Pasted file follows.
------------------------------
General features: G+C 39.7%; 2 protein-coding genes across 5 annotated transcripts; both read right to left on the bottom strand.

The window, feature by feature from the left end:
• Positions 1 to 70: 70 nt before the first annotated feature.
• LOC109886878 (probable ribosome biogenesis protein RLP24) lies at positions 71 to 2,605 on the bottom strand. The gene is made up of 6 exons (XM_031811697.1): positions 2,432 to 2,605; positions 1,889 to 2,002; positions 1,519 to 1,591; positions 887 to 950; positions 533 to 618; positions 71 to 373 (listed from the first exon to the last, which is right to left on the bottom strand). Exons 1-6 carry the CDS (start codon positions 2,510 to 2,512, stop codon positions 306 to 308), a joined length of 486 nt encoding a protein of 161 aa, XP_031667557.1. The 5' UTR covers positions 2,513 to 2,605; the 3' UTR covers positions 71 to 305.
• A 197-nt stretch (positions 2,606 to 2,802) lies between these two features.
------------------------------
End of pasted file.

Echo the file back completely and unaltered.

General features: G+C 39.7%; 2 protein-coding genes across 5 annotated transcripts; both read right to left on the bottom strand.

The window, feature by feature from the left end:
• Positions 1 to 70: 70 nt before the first annotated feature.
• LOC109886878 (probable ribosome biogenesis protein RLP24) lies at positions 71 to 2,605 on the bottom strand. The gene is made up of 6 exons (XM_031811697.1): positions 2,432 to 2,605; positions 1,889 to 2,002; positions 1,519 to 1,591; positions 887 to 950; positions 533 to 618; positions 71 to 373 (listed from the first exon to the last, which is right to left on the bottom strand). Exons 1-6 carry the CDS (start codon positions 2,510 to 2,512, stop codon positions 306 to 308), a joined length of 486 nt encoding a protein of 161 aa, XP_031667557.1. The 5' UTR covers positions 2,513 to 2,605; the 3' UTR covers positions 71 to 305.
• A 197-nt stretch (positions 2,606 to 2,802) lies between these two features.